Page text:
Project Summer: Week One

I’m starting a personal project this season!

In grad school, I did a 30-Day Challenge, where I took one photo every day for thirty days. My friend Erin has done a photo a day every year for the past six years. That’s a little too much for me, so I’m keeping it focused to summer.

My start date for the project was last Friday, May 24, and I am going to continue until Wednesday, September 3. I started last Friday because that was when people started to arrive for the Memorial Day holiday. On the flip side, September 3 is two days after Labor Day, when The Season ends.

My goal beyond actually making myself take a photo every single day this season is to try to capture what exactly summer is here on the Vineyard. That means I am going to try to avoid taking photos from my own life (I already broke this when I took a photo at the alpaca farm the other day). There are plenty of other things here to photograph besides my cat and my dinner–for those photos, you can always check my Instagram!

 

MAY 24: The Tisbury School celebrates the Friday before Memorial Day with its March to the Sea, when the students walk down to Owen Park and drop flowers off the docks in honor of the dead. This year it rained, so they did the ceremony in the school gymnasium with the assurance that the flowers would make their way to the sea after the storm stopped.

 

 

MAY 25: Still raining when I went in for my day at the alpaca farm. Their back pen had a huge puddle form in it (to ruin the image a little bit, that puddle always forms right over their poop piles), and I liked their reflections. This has been an interesting weekend so far; it’s been chilly, so people are actually buying alpaca hats and things at the store, and then wearing them out. Cell phone photo.

 

 

MAY 26: In mid-May, the ferry starts to run between Woods Hole and Oak Bluffs. For most of the year, it only goes to Vineyard Haven. The Oak Bluffs docks are much more exposed to the wind and weather than the VH ones, which are within a harbor, hence the seasonal-only trips.

 

 

MAY 27: After the morning Memorial Day parade, which goes from the Foreign Legion building to Pine Grove cemetery, the town of Tisbury hosts a picnic at the Waterworks Park. Even though this is a holiday-weekend event, it’s something a lot of Islanders come to. One family told me they like it because they can come relax after all of their MemDay guests have left.

EXTRA BONUS NOTE: My very first assignment for the Gazette was the Memorial Day parade, four years ago.

 

 

MAY 28: Unless I have a meeting or other assignment, I drive by Ocean Park on my way home from work. ┬áToday I saw these three Labs–one of each color, one old, one mid-age, one young–romping around with their owner (who I actually knew from an assignment two years ago. small world). I stopped to take their photo, and after a bit the two guys showed up with their Frisbee, which the dogs loved.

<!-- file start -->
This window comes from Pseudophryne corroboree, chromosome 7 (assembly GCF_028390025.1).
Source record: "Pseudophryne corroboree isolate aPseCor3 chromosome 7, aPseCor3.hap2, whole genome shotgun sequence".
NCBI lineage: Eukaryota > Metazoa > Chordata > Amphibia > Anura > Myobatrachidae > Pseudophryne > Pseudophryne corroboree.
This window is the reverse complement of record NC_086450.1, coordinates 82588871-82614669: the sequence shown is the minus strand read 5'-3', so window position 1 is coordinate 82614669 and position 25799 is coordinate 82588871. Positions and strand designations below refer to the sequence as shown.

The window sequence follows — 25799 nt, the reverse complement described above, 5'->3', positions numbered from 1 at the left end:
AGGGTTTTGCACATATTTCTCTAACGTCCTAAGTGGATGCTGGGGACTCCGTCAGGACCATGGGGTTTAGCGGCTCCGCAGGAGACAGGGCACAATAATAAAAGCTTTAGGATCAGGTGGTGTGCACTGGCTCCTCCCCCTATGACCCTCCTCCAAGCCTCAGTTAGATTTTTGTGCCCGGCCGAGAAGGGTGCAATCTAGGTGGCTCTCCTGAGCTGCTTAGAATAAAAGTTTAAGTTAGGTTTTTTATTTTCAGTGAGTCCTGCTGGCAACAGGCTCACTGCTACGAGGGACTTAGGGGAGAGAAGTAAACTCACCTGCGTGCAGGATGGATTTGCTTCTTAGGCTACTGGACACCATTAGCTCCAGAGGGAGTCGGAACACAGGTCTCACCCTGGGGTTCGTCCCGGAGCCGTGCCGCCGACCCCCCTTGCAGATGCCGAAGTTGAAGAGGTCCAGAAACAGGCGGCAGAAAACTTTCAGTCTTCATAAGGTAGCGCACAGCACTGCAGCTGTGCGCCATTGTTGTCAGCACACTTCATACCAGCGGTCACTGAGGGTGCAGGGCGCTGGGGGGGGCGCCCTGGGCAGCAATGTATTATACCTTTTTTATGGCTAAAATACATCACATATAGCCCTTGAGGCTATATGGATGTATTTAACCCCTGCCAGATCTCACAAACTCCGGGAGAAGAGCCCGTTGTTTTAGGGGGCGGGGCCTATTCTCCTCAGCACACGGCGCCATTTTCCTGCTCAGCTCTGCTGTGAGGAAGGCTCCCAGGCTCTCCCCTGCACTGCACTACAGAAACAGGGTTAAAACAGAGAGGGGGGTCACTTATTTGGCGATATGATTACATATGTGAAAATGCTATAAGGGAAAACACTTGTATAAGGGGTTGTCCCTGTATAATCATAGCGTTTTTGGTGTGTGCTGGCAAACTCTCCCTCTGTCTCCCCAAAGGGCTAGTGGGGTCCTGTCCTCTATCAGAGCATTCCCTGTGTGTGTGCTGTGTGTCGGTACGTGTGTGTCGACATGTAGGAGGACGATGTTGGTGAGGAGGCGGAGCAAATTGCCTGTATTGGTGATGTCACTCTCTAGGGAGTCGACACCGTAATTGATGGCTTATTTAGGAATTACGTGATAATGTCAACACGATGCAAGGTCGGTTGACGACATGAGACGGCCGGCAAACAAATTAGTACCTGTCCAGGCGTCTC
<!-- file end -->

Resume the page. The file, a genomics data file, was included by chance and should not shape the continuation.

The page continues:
MAY 29: Another rainy May day. This is our new roundabout, as taken from the window of the bus as we were going around. The roundabout was wildly controversial when it was first proposed as a solution to traffic problems at one of the key four-way stops here. Then they actually installed it (in the process, the only light on MV was eliminated), and now everybody seems fine. I’m curious to see if it actually improves traffic flow over the rest of the summer.

 

 


MAY 30: Geneva and Calvin in their new bedroom after the ribbon-cutting of their home, part of the Island Housing Trust’s affordable housing community. The green, energy-efficient townhouse is part of a duplex project I’ve been following since they first broke ground two years ago, and the final product looks wonderful. Permanent, affordable housing on MV, particularly for younger people, is a huge challenge, and it’s always fantastic when projects like these are completed. In typical this-Island-is-very-small fashion, Geneva is also one of my co-workers at my morning cafe job. Hooray for new houses!

 


 

 

Late Spring

Spring has been very slow getting to MV this year. Yesterday, my phone gave me a Freeze Warning, and this morning it was about 38 degrees when I woke up (sigh…). But trees and plants are finally starting to turn green and colorful, and the skies are mostly blue instead of mostly gray. Hooray!

Last weekend was “Pink and Green” weekend in Edgartown in honor of Mother’s Day, so I went out to make a photo gallery of various goings-on:

For the Birds

Today my friend Ali went to cover the Citizen Science day at Felix Neck Wildlife Sanctuary, and posted a photo of a little baby great horned owl on Instagram while she was there. I’ve never seen a baby owl in person before, so as soon as I was finished with my assignment, I zipped over to Felix Neck.

It was definitely worth the trip. The owlet is six weeks old, and going to its foster nest tomorrow. And it is a fierce little fluffball.

OH MY GOODNESS.

The Mass Audobon staff had brought other birds of prey from their education programs as well: a barn owl, which I didn’t see, and a peregrine falcon, which was stunning.

Yeesh.

They also brought a screech owl. I went to cover the Christmas Bird Count earlier this year, and when I was out with the birders at 6 a.m. we heard screech owls…but again, I’d never seen one before.

They are tiny.

I’ve been watching the BBC’s Life of Birds on and off for the past month, and while it’s fantastic to watch all of the neat footage they got for the documentaries, it’s another thing to actually see birds of prey like this in person. That was the crux of the Mass Audobon program: bringing the animals, most of which have been hurt and can’t live in the wild anymore, into classrooms so kids can gain a greater sense of the wild world. Pretty cool! I’m so glad I decided to stop by.

Also, here is one more of the great horned owlet. Because it is just too much: